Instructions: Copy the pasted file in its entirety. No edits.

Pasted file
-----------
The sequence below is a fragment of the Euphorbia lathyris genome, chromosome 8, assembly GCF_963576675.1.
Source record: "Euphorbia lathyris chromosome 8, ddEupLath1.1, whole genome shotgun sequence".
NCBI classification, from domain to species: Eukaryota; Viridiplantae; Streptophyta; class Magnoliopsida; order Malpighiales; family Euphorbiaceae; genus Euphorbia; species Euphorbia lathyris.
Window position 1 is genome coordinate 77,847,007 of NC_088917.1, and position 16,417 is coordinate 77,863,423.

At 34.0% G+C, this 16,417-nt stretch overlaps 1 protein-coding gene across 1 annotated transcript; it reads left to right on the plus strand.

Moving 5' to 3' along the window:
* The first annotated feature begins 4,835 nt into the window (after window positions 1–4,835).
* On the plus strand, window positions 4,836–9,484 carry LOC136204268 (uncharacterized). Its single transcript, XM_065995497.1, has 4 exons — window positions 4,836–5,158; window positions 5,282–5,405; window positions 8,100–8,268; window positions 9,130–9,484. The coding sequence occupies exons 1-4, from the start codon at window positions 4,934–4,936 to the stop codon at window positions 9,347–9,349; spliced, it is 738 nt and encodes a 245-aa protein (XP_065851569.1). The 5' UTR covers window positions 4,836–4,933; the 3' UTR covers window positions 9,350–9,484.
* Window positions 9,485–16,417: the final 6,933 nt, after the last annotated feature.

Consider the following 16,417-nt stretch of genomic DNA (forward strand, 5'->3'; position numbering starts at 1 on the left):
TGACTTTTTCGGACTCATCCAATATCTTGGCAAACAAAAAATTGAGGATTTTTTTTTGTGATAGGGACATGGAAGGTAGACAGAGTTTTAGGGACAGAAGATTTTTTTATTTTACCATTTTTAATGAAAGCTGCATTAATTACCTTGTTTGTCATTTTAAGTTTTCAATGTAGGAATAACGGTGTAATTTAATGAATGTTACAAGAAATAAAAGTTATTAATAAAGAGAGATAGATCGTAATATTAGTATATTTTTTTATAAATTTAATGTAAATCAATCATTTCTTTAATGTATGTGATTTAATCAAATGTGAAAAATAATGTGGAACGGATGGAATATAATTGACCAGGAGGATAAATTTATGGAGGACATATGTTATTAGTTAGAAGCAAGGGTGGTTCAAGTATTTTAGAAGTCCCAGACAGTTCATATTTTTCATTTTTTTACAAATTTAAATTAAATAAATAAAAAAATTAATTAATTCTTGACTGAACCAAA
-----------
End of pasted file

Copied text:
The sequence below is a fragment of the Euphorbia lathyris genome, chromosome 8, assembly GCF_963576675.1.
Source record: "Euphorbia lathyris chromosome 8, ddEupLath1.1, whole genome shotgun sequence".
NCBI classification, from domain to species: Eukaryota; Viridiplantae; Streptophyta; class Magnoliopsida; order Malpighiales; family Euphorbiaceae; genus Euphorbia; species Euphorbia lathyris.
Window position 1 is genome coordinate 77,847,007 of NC_088917.1, and position 16,417 is coordinate 77,863,423.

At 34.0% G+C, this 16,417-nt stretch overlaps 1 protein-coding gene across 1 annotated transcript; it reads left to right on the plus strand.

Moving 5' to 3' along the window:
* The first annotated feature begins 4,835 nt into the window (after window positions 1–4,835).
* On the plus strand, window positions 4,836–9,484 carry LOC136204268 (uncharacterized). Its single transcript, XM_065995497.1, has 4 exons — window positions 4,836–5,158; window positions 5,282–5,405; window positions 8,100–8,268; window positions 9,130–9,484. The coding sequence occupies exons 1-4, from the start codon at window positions 4,934–4,936 to the stop codon at window positions 9,347–9,349; spliced, it is 738 nt and encodes a 245-aa protein (XP_065851569.1). The 5' UTR covers window positions 4,836–4,933; the 3' UTR covers window positions 9,350–9,484.
* Window positions 9,485–16,417: the final 6,933 nt, after the last annotated feature.

Consider the following 16,417-nt stretch of genomic DNA (forward strand, 5'->3'; position numbering starts at 1 on the left):
TGACTTTTTCGGACTCATCCAATATCTTGGCAAACAAAAAATTGAGGATTTTTTTTTGTGATAGGGACATGGAAGGTAGACAGAGTTTTAGGGACAGAAGATTTTTTTATTTTACCATTTTTAATGAAAGCTGCATTAATTACCTTGTTTGTCATTTTAAGTTTTCAATGTAGGAATAACGGTGTAATTTAATGAATGTTACAAGAAATAAAAGTTATTAATAAAGAGAGATAGATCGTAATATTAGTATATTTTTTTATAAATTTAATGTAAATCAATCATTTCTTTAATGTATGTGATTTAATCAAATGTGAAAAATAATGTGGAACGGATGGAATATAATTGACCAGGAGGATAAATTTATGGAGGACATATGTTATTAGTTAGAAGCAAGGGTGGTTCAAGTATTTTAGAAGTCCCAGACAGTTCATATTTTTCATTTTTTTACAAATTTAAATTAAATAAATAAAAAAATTAATTAATTCTTGACTGAACCAAA